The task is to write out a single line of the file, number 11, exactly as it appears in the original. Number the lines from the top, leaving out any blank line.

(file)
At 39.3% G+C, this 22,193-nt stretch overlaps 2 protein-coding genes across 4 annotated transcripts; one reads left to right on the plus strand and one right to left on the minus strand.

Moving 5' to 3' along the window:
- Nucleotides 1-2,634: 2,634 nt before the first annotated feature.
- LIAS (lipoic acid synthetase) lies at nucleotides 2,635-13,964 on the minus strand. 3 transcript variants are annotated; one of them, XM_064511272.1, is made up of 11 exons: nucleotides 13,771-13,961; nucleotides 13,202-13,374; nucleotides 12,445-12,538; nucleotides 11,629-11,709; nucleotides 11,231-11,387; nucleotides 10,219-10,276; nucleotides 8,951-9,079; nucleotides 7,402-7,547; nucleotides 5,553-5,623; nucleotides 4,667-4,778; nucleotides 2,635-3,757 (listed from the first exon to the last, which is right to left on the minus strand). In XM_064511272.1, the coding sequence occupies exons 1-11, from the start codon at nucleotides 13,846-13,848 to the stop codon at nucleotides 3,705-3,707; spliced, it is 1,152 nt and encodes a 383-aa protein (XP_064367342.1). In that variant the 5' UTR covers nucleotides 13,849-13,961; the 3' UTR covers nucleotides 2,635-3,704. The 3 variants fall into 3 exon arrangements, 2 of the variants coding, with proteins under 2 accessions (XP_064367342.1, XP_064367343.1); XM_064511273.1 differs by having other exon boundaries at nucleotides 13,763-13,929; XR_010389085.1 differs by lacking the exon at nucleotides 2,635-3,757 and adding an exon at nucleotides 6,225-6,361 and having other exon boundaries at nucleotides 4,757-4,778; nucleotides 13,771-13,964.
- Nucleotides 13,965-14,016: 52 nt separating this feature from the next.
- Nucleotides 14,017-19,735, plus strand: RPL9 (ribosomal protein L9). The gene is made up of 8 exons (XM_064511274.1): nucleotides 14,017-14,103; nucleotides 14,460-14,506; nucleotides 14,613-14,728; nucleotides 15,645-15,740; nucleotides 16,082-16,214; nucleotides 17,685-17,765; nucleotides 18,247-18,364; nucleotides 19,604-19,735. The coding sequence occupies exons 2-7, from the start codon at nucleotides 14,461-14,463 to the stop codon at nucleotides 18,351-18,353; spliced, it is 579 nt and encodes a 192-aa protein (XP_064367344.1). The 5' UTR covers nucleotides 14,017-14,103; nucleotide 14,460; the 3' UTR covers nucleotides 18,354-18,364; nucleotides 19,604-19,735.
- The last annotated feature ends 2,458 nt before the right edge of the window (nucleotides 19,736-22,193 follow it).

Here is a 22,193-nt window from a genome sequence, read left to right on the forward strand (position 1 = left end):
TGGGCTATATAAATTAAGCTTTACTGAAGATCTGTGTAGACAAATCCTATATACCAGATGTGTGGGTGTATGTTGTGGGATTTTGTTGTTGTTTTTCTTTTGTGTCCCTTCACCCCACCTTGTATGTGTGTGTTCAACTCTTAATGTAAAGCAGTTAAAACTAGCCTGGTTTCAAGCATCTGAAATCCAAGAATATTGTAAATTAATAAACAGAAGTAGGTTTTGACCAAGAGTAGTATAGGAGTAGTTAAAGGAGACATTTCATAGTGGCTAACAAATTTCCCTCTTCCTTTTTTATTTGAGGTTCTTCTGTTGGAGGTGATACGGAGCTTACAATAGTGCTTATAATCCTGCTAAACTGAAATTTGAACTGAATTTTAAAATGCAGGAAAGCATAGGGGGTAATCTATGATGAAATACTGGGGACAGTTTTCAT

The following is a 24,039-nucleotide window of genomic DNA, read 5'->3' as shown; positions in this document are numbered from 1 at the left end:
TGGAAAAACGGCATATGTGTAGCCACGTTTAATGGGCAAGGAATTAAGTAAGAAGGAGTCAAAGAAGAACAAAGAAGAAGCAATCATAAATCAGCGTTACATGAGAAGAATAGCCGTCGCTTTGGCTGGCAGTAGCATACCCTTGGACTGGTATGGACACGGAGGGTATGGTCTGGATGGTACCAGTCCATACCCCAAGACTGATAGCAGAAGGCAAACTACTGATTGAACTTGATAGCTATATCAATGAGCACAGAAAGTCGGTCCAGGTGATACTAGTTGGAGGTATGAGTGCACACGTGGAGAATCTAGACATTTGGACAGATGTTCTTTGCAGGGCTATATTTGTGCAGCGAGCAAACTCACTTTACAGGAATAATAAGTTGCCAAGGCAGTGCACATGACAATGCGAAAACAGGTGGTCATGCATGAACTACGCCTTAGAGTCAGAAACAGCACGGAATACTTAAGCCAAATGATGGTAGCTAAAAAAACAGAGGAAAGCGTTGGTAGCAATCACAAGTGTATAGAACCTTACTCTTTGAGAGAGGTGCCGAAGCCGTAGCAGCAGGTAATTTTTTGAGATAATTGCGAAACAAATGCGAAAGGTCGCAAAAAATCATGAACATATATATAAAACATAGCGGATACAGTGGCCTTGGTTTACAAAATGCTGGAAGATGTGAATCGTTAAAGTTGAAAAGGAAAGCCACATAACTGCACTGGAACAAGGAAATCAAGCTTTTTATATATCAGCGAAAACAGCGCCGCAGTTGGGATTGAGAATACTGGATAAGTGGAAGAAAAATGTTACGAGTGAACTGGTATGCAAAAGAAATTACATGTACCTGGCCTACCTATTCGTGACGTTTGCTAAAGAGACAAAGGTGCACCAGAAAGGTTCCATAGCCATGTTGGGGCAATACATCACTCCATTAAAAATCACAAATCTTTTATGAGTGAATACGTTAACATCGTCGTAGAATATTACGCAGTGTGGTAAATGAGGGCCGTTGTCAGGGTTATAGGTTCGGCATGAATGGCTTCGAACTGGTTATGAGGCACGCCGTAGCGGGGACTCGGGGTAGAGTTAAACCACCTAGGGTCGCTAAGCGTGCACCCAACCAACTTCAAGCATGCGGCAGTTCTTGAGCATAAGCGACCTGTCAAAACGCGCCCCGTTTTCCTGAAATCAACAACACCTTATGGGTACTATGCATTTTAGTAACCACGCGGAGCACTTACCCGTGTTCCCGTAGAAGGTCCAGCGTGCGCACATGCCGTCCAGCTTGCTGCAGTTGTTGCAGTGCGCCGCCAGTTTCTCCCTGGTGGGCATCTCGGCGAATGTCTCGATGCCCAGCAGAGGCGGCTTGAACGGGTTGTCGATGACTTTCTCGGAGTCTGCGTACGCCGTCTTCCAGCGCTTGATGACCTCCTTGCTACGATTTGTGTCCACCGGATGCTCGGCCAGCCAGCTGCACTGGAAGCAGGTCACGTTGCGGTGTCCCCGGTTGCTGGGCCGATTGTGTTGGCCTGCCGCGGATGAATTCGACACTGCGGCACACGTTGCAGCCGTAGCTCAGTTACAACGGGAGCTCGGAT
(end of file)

TGGAAAAACGGCATATGTGTAGCCACGTTTAATGGGCAAGGAATTAAGTAAGAAGGAGTCAAAGAAGAACAAAGAAGAAGCAATCATAAATCAGCGTTACATGAGAAGAATAGCCGTCGCTTTGGCTGGCAGTAGCATACCCTTGGACTGGTATGGACACGGAGGGTATGGTCTGGATGGTACCAGTCCATACCCCAAGACTGATAGCAGAAGGCAAACTACTGATTGAACTTGATAGCTATATCAATGAGCACAGAAAGTCGGTCCAGGTGATACTAGTTGGAGGTATGAGTGCACACGTGGAGAATCTAGACATTTGGACAGATGTTCTTTGCAGGGCTATATTTGTGCAGCGAGCAAACTCACTTTACAGGAATAATAAGTTGCCAAGGCAGTGCACATGACAATGCGAAAACAGGTGGTCATGCATGAACTACGCCTTAGAGTCAGAAACAGCACGGAATACTTAAGCCAAATGATGGTAGCTAAAAAAACAGAGGAAAGCGTTGGTAGCAATCACAAGTGTATAGAACCTTACTCTTTGAGAGAGGTGCCGAAGCCGTAGCAGCAGGTAATTTTTTGAGATAATTGCGAAACAAATGCGAAAGGTCGCAAAAAATCATGAACATATATATAAAACATAGCGGATACAGTGGCCTTGGTTTACAAAATGCTGGAAGATGTGAATCGTTAAAGTTGAAAAGGAAAGCCACATAACTGCACTGGAACAAGGAAATCAAGCTTTTTATATATCAGCGAAAACAGCGCCGCAGTTGGGATTGAGAATACTGGATAAGTGGAAGAAAAATGTTACGAGTGAACTGGTATGCAAAAGAAATTACATGTACCTGGCCTACCTATTCGTGACGTTTGCTAAAGAGACAAAGGTGCACCAGAAAGGTTCCATAGCCATGTTGGGGCAATACATCACTCCATTAAAAATCACAAATCTTTTATGAGTGAATACGTTAACATCGTCGTAGAATATTACGCAGTGTGGTAAATGAGGGCCGTTGTCAGGGTTATAGGTTCGGCATGAATGGCTTCGAACTGGTTATGAGGCACGCCGTAGCGGGGACTCGGGGTAGAGTTAAACCACCTAGGGTCGCTAAGCGTGCACCCAACCAACTTCAAGCATGCGGCAGTTCTTGAGCATAAGCGACCTGTCAAAACGCGCCCCGTTTTCCTGAAATCAACAACACCTTATGGGTACTATGCATTTTAGTAACCACGCGGAGCACTTACCCGTGTTCCCGTAGAAGGTCCAGCGTGCGCACATGCCGTCCAGCTTGCTGCAGTTGTTGCAGTGCGCCGCCAGTTTCTCCCTGGTGGGCATCTCGGCGAATGTCTCGATGCCCAGCAGAGGCGGCTTGAACGGGTTGTCGATGACTTTCTCGGAGTCTGCGTACGCCGTCTTCCAGCGCTTGATGACCTCCTTGCTACGATTTGTGTCCACCGGATGCTCGGCCAGCCAGCTGCACTGGAAGCAGGTCACGTTGCGGTGTCCCCGGTTGCTGGGCCGATTGTGTTGGCCTGCCGCGGATGAATTCGACACTGCGGCACACGTTGCAGCCGTAGCTCAGTTACAACGGGAGCTCGGAT